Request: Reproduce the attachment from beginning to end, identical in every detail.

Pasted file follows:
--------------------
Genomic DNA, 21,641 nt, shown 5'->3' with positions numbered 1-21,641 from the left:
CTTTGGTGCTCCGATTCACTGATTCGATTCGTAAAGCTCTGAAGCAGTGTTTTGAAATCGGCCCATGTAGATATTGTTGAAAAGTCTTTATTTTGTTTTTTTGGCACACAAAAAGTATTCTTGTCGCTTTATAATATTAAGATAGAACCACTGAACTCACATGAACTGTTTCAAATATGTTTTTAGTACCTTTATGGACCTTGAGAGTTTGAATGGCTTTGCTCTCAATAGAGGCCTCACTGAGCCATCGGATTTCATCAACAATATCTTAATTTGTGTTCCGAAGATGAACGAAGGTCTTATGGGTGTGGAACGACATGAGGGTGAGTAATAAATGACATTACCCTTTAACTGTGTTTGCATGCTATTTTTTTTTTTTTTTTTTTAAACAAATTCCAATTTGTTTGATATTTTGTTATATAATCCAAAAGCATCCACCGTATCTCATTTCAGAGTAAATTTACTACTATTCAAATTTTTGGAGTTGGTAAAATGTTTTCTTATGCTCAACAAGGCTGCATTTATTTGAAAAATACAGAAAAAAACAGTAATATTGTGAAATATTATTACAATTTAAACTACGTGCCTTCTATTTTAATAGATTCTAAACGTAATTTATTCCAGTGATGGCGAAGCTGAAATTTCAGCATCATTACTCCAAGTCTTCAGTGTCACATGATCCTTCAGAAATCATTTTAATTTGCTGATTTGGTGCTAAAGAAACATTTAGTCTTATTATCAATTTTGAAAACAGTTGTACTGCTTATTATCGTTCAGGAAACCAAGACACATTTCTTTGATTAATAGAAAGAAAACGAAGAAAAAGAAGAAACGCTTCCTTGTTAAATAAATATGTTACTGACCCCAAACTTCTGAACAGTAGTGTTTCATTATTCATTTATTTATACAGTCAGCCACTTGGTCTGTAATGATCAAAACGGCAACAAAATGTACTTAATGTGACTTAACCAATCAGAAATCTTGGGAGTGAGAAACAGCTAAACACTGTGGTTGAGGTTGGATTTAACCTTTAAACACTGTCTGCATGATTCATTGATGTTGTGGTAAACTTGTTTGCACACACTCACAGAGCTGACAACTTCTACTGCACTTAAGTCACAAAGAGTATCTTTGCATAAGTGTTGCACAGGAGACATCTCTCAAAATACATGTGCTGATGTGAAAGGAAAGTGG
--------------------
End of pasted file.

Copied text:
Genomic DNA, 21,641 nt, shown 5'->3' with positions numbered 1-21,641 from the left:
CTTTGGTGCTCCGATTCACTGATTCGATTCGTAAAGCTCTGAAGCAGTGTTTTGAAATCGGCCCATGTAGATATTGTTGAAAAGTCTTTATTTTGTTTTTTTGGCACACAAAAAGTATTCTTGTCGCTTTATAATATTAAGATAGAACCACTGAACTCACATGAACTGTTTCAAATATGTTTTTAGTACCTTTATGGACCTTGAGAGTTTGAATGGCTTTGCTCTCAATAGAGGCCTCACTGAGCCATCGGATTTCATCAACAATATCTTAATTTGTGTTCCGAAGATGAACGAAGGTCTTATGGGTGTGGAACGACATGAGGGTGAGTAATAAATGACATTACCCTTTAACTGTGTTTGCATGCTATTTTTTTTTTTTTTTTTTTAAACAAATTCCAATTTGTTTGATATTTTGTTATATAATCCAAAAGCATCCACCGTATCTCATTTCAGAGTAAATTTACTACTATTCAAATTTTTGGAGTTGGTAAAATGTTTTCTTATGCTCAACAAGGCTGCATTTATTTGAAAAATACAGAAAAAAACAGTAATATTGTGAAATATTATTACAATTTAAACTACGTGCCTTCTATTTTAATAGATTCTAAACGTAATTTATTCCAGTGATGGCGAAGCTGAAATTTCAGCATCATTACTCCAAGTCTTCAGTGTCACATGATCCTTCAGAAATCATTTTAATTTGCTGATTTGGTGCTAAAGAAACATTTAGTCTTATTATCAATTTTGAAAACAGTTGTACTGCTTATTATCGTTCAGGAAACCAAGACACATTTCTTTGATTAATAGAAAGAAAACGAAGAAAAAGAAGAAACGCTTCCTTGTTAAATAAATATGTTACTGACCCCAAACTTCTGAACAGTAGTGTTTCATTATTCATTTATTTATACAGTCAGCCACTTGGTCTGTAATGATCAAAACGGCAACAAAATGTACTTAATGTGACTTAACCAATCAGAAATCTTGGGAGTGAGAAACAGCTAAACACTGTGGTTGAGGTTGGATTTAACCTTTAAACACTGTCTGCATGATTCATTGATGTTGTGGTAAACTTGTTTGCACACACTCACAGAGCTGACAACTTCTACTGCACTTAAGTCACAAAGAGTATCTTTGCATAAGTGTTGCACAGGAGACATCTCTCAAAATACATGTGCTGATGTGAAAGGAAAGTGG